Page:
The Volvo car brand has gone public via an initial public offering, with its shares listing on Sweden’s Nasdaq Stockholm on Friday.
Volvo said it gained around 200,000 new shareholders and that the IPO was substantially oversubscribed.
The IPO price was set at 53 Swedish kronor (approximately $6.16) and, at the time of writing, the price per share has risen to 66 Swedish kronor.
The trading pushed Volvo’s market capitalization from $18 billion at the opening to about $23 billion. We’ll point out that Tesla, which sells fewer vehicles than Volvo, is currently valued at more than $1 trillion. Yes, that’s with a t.
Volvo CEO Hakan Samuelsson celebrates the company’s listing on the Nasdaq Stockholm exchange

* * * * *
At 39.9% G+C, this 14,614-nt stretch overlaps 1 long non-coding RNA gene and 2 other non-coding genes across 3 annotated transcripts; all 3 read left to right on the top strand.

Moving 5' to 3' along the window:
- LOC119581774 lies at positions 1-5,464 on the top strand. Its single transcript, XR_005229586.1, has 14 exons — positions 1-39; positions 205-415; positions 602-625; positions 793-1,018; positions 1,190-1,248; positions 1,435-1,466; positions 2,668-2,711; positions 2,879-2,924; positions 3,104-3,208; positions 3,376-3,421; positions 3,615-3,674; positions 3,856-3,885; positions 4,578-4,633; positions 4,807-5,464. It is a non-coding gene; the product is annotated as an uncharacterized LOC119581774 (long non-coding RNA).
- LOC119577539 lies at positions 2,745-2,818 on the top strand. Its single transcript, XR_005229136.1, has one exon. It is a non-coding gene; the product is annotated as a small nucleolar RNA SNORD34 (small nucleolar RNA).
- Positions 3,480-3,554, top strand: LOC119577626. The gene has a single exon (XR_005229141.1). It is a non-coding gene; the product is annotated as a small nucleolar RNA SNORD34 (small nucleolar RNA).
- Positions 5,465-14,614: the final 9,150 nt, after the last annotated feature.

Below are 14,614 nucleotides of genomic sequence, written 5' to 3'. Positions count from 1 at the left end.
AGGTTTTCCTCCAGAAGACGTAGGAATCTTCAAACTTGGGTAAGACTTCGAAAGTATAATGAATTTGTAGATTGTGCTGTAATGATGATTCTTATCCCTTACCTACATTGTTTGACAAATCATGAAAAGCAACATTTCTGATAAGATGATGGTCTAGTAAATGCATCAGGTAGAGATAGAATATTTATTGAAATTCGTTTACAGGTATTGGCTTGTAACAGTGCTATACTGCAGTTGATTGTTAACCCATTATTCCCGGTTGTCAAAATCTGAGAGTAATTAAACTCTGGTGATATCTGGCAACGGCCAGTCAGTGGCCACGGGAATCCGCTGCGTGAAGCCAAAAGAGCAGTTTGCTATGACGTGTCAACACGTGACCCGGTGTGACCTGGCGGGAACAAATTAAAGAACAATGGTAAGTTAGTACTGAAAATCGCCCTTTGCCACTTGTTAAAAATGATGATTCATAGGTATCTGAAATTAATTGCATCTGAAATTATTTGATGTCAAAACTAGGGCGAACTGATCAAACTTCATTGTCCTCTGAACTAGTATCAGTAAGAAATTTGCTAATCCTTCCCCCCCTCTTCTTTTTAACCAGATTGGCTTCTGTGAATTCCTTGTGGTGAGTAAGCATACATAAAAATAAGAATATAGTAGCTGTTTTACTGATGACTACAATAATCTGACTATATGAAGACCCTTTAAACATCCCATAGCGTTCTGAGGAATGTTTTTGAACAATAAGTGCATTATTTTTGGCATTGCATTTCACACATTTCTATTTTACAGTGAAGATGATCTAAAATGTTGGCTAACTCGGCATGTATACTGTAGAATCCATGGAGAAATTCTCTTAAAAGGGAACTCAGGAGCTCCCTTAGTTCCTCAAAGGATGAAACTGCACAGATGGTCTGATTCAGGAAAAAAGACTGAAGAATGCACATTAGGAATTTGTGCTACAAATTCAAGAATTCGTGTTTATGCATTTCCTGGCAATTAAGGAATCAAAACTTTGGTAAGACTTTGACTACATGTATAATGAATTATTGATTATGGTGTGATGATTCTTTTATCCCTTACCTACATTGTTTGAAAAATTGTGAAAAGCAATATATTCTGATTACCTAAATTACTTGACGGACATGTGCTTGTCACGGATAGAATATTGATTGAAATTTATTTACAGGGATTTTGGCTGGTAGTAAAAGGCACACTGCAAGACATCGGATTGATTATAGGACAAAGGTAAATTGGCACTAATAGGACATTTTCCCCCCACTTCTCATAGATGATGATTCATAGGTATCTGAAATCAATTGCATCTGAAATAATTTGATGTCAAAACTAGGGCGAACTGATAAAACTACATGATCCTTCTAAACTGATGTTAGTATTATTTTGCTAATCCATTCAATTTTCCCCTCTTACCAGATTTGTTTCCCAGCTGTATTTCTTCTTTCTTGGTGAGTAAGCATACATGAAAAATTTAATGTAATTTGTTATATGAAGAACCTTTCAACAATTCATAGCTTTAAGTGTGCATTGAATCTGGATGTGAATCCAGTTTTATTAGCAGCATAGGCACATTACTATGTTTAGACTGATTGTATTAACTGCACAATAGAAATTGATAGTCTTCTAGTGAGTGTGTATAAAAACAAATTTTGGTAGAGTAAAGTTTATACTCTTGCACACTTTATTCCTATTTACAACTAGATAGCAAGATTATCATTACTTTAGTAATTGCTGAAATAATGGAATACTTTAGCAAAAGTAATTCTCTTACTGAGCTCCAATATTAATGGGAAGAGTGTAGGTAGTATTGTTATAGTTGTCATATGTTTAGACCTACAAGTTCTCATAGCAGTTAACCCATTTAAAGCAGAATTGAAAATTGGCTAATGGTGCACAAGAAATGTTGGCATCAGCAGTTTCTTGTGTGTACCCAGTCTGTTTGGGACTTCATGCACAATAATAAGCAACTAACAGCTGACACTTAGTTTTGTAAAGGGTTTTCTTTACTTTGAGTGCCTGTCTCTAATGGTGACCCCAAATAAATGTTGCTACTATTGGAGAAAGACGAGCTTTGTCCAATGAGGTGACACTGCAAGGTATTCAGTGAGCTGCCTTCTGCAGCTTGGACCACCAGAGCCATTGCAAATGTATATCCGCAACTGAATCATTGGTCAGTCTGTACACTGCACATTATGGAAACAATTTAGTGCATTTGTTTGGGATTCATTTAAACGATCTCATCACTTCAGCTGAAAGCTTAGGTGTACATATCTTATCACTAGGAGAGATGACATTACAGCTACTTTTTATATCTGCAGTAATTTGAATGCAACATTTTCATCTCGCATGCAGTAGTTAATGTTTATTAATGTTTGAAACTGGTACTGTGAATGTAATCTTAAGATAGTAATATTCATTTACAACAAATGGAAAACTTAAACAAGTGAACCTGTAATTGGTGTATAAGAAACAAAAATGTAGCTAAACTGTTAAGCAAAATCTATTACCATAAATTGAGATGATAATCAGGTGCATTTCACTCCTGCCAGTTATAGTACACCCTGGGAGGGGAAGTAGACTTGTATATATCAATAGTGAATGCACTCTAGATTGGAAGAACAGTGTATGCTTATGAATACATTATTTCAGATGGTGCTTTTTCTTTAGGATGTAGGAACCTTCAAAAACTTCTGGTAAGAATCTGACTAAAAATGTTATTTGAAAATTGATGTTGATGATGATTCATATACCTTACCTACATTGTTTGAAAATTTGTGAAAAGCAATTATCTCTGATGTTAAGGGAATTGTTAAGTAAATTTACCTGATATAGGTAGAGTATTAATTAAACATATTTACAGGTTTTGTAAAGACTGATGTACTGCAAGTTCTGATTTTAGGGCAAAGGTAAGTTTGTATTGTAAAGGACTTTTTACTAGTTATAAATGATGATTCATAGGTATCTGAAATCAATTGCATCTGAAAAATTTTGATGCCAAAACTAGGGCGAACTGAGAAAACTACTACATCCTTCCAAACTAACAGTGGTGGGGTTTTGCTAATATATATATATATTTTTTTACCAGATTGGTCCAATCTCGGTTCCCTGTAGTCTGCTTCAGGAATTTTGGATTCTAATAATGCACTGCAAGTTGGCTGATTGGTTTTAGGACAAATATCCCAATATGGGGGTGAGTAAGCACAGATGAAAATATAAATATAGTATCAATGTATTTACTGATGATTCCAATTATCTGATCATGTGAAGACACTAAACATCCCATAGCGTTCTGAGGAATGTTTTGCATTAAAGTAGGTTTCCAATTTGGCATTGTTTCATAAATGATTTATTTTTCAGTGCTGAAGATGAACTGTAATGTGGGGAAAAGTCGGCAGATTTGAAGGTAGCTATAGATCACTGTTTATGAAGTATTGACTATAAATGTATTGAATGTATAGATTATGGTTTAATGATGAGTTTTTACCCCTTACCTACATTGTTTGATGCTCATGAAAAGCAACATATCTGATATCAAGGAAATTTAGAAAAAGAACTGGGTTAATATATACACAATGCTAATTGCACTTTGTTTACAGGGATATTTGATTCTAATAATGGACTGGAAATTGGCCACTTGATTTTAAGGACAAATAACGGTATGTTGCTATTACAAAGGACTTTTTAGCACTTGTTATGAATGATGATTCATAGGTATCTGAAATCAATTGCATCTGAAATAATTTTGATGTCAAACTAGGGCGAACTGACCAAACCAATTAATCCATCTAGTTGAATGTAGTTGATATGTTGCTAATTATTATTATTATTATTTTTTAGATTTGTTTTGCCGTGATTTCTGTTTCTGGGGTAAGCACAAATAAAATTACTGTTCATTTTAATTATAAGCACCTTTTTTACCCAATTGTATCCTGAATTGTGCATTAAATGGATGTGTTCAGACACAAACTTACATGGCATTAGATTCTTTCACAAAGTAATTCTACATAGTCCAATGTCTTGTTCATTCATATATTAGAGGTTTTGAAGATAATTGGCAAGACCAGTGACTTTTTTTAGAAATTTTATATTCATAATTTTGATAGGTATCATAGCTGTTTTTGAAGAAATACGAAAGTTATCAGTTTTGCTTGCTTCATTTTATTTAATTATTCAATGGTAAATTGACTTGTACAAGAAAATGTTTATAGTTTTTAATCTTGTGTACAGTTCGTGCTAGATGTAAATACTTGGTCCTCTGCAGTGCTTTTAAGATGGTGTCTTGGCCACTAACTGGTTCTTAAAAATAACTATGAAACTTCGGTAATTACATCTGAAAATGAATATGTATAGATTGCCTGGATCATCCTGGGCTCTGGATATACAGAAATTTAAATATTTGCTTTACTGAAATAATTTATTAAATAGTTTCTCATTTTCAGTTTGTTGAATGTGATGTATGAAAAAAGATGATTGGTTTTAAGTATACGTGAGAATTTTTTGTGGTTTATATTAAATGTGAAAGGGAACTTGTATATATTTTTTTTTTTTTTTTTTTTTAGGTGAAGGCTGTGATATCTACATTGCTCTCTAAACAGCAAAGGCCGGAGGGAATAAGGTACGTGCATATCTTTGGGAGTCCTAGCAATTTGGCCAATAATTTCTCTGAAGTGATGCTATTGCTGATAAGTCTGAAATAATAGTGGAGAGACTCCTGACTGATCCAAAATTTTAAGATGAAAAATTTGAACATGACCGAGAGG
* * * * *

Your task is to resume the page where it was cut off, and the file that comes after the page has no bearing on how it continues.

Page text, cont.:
Volvo is expected to receive $2.4 billion out of the deal, which the automaker has said it will use to fund development of next-generation electric vehicles. Volvo, like some of its rivals, is committed to offering EVs only by 2030.
China’s Geely, which bought Volvo from Ford in 2010 for $1.8 billion, remains the Swedish brand’s biggest shareholder. Volvo and Geely also have a close collaboration that extends beyond ownership, as both companies also share technologies and production facilities.
Ahead of the IPO, Volvo confirmed plans to buy out its various Chinese joint ventures owned together with Geely. The joint ventures cover plants and sales operations, and buying them out increases Volvo’s exposure to the Chinese market and the profits generated there.
Polestar is also due to go public, albeit via a so-called SPAC deal with Nasdaq-listed Gores Guggenheim. The Polestar deal is expected to close before the year out, after which Volvo and Geely will remain the main shareholders.